Summary: Default Judgment was entered in favor of Ms. Deal for violations of the FDCPA by Trinity Hope Associates, which failed to respond to the Complaint. Commentary: The only aspect that is interesting is that this is a 10-page opinion finding default, where the defendant did not answer. For a copy of the opinion, please see: Deal v. Trinity Hope Associates, LLC- Default Judgment under FDCPA
By Ed Boltz, 10 August, 2017
Summary: Leaving aside the multiple foreclosure proceedings and subsequent appeals, Mr. Garvey eventually filed a short-lived, pro se Chapter 13 bankruptcy. Attorneys for Seterus filed a Notice of Appearance and Objection to Confirmation. Mr. Garvey then sent a demand to the attorneys, as debt collectors, pursuant to 15 U.S.C.
By Ed Boltz, 10 August, 2017
Summary: Ms. Bronikowski disclosed a potential employment bonus in her November 11, 2016, bankruptcy petition, asserting that it was not an asset of her bankruptcy estate, as the award of the bonus was at the complete discretion of the employer, and, in the alternative and out of caution, claimed it as exempt as wages of the debtor under N.C.G.S. § 1-362.
By Ed Boltz, 2 August, 2017
Summary: Ms. Crow filed a Chapter 13 bankruptcy, but after a creditor raised issue with her exceeding the §109(g) debt limits, converted to Chapter 7. Eight months after the initial filing of her voluntary bankruptcy petition, Ms. Crow sought to amend her schedules to claim an exemption in an individual retirement account (IRA) that had been omitted from her original petition, but would otherwise indisputably have been exempt. The Trustee opposed this amendment, arguing that Ms.
By Ed Boltz, 31 May, 2017
Summary: The Trustee sought to abandon LLCs of inconsequential value to avoid tax liabilities of more than $1 million due to recaptured pass through losses. Abandonment of these assets would shift the tax liability to the debtor, who contended that this would improperly burden his fresh start. The bankruptcy court rejected this as the “[i]mpact on the debtor is not ... one of the factors to be considered in authorizing abandonment, which suggests that impact on the debtor is not a necessary consideration.” In re Johnston, 49 F.3d 538, 541 (9th Cir.
By Ed Boltz, 21 December, 2016
Summary: Lendmark financed the purchase and installation of an HVAC unit for Ms. Hudgins’ home. All parties agreed that the HVAC unit was a “consumer good” as defined by N.C.G.S. § 25-9-102, that Lendmark held an automatically perfected purchase money security interest in the HVAC as chattel pursuant to N.C.G.S. § 25-9-309(1) and that Lendmark did not record a fixture filing. The Trustee argued that without the fixture filing Lendmark’s security interest fell to the hypothetical judgment lien creditor status of bankruptcy estate under 11 U.S.C. § 544.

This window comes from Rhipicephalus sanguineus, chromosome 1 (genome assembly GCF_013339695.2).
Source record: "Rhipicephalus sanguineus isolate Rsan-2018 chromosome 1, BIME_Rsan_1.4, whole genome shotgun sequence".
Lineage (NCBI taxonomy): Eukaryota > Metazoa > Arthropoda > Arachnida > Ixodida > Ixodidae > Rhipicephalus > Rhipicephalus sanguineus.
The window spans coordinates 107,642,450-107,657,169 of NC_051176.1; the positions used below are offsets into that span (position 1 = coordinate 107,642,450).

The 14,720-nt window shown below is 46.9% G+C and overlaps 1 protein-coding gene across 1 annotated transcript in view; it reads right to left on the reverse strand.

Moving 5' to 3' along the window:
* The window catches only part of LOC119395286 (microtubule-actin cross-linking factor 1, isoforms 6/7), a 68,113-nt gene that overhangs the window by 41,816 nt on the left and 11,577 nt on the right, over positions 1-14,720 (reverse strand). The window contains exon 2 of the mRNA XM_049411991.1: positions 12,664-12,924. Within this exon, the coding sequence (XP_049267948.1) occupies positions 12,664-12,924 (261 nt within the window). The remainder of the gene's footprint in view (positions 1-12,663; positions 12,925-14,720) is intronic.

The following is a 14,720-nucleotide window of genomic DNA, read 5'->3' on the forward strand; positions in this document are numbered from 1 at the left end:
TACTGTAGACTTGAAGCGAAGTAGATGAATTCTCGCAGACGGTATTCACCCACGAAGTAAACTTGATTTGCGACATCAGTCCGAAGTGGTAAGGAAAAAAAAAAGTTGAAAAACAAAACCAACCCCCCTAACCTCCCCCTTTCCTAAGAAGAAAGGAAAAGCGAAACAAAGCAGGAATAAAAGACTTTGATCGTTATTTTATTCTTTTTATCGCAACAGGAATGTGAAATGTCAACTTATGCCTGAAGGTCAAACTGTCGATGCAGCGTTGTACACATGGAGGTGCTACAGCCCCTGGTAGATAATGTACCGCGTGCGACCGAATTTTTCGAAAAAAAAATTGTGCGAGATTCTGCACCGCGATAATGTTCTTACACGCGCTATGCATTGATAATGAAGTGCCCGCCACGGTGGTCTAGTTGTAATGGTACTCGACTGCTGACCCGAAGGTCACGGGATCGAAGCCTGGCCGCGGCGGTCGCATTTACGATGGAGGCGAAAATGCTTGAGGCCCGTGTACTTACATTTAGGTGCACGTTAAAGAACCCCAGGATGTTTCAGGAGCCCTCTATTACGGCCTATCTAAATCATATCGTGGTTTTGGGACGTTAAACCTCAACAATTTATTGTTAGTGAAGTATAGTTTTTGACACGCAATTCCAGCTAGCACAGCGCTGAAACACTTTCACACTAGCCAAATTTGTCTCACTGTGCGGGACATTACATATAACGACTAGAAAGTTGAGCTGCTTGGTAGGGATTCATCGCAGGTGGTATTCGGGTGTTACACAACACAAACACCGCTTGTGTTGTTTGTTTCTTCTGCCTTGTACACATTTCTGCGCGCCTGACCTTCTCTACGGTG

By Ed Boltz, 19 December, 2016
Summary: Mr. and Mrs. Foley each had several life insurance policies which named as the beneficiary a testamentary trust created by virtually identical wills. These directed the estate trustee to use any income and principal from the trust “for the health, maintenance and support” of the surviving spouse or subsequently their son. A later provision, however, authorized the trustee to “compromise claims”.
By Ed Boltz, 11 December, 2016
Summary: After the filing of her Chapter 7 bankruptcy, the Debtor found a cashier’s check payable to her ex-husband in the amount of $11,000.00. This check was not listed as an asset in the Debtor’s schedules, but her ex-husband was listed as holding a priority claim for $0.00 for alimony. The Debtor contended that this was for unpaid alimony and her ex-husband, in fact, had the sole allowed DSO priority claim for $15,000.00 in the case.
By Ed Boltz, 17 August, 2016
Summary: Ms. Banner filed a ‘bare bones’ Chapter 13 petition signed by her attorney, Joseph Kosko, who was a local partner in the law firm of Volks Anwalt, which solicited Banner as a client through direct mail. After missing numerous deadlines for filing the completed petition, ultimately the bankruptcy court held multiple contempt hearing regarding the representation by Kosko, Volks Anwalt, and its sole owner and managing partner, Jessica McClean.
By Ed Boltz, 22 June, 2016
Summary: In her Chapter 7 bankruptcy petition, Crawford listed several parcels of real property as “held” for other parties, when, in fact, these parcels (and two additional undisclosed parcels) were hers. Crawford also did not disclose in her Statement of Affairs that prior to filing her case, she had received $80,000 in insurance proceeds from a robbery, using $47,500 to pay debts to friends and family.